We arrived in Cuba via a flight from Mexico City. We got accepted through Customs under CityTeam’s non-profit, humanitarian charter carrying 18 suitcases full of children’s toys and clothing. Driving through Havana was like seeing a town caught in a time-warp. A town that hasn’t had a paint-job in 40 years. There were Che Guevara posters all over and propaganda billboards telling people to persevere for the sake of the Revolution. All the cars were vintage 1950’s. It was eerie, sad and depressing.
We stayed at a hotel for tourists (Europeans vacation in Cuba) on one of the beautiful beaches on the north coast. Indeed, when this Communistic island falls (and it will someday) and turns to Capitalism, I believe Cuba will become a cross between Hawaii, Las Vegas, and Atlantic City.
It’s clear that the US embargo has greatly hurt this country, yet the real villain is Castro and his government State that leaves its people trapped in a clearly inefficient socialist system. People supplement their low-income with money from relatives living in Miami.
A real Black Market exists for products and services. Young, sharp Cuban men, who in the Silicon Valley would be capable high-tech engineers and entrepreneurs, are instead pig and chicken farmers who secretly trade eggs undercover to make ends meet. But there is paranoia for all and little hope among the common people, as underground citizen/government agents live literally on every block.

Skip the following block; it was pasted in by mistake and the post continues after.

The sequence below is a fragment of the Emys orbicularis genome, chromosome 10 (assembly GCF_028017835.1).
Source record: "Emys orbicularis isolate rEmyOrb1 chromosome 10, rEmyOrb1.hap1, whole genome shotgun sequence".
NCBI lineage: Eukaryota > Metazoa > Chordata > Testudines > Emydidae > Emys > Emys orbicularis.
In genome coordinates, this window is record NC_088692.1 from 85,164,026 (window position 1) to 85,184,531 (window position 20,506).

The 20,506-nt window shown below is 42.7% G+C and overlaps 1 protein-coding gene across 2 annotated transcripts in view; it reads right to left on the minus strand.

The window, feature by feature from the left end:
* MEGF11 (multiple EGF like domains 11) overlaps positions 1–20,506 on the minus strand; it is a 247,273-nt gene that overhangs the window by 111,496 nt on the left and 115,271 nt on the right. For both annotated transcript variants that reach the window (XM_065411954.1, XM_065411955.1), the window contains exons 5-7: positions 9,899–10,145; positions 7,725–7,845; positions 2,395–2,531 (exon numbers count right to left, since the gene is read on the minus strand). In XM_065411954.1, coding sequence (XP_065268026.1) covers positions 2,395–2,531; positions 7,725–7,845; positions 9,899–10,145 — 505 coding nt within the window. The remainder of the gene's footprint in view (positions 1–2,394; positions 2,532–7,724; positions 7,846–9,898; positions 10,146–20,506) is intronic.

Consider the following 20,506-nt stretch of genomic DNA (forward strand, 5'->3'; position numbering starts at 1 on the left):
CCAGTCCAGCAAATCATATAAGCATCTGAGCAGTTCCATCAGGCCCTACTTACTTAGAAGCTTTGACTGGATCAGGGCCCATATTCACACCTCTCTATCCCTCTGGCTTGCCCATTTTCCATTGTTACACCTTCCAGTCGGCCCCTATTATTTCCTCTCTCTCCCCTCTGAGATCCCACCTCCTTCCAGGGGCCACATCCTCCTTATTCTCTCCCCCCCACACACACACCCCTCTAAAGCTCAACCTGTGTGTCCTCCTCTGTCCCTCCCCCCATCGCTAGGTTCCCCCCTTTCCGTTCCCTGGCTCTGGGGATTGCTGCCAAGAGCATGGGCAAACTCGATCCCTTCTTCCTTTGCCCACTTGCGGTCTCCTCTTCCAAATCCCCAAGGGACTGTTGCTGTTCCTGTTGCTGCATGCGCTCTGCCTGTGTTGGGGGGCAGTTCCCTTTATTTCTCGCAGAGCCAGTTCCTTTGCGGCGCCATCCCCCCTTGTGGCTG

Incidentally, these men, trained with “advanced university education” in “engineering” studied 1950’s Soviet truck technology. Much of their trade education has little relevance to the real world, particularly when there are no jobs of consequence for an archaic economic society.
A Cuban Christian’s Observations
We met for two days in another town with 40 evangelical Church leaders of all ages who traveled from around the island to meet with us for prayer, worship, and an impromptu business workshop we put together to raise up their skills and discuss how they could progress even in their oppressive environment.
I had lunch in the home of a 65 year-old pastor who gave me a rundown of all he saw and lived through as a Cuban evangelical Christian pastor over the previous 40 years during and since the Revolution:
- Churches are now allowed, they were destroyed in the 1960’s.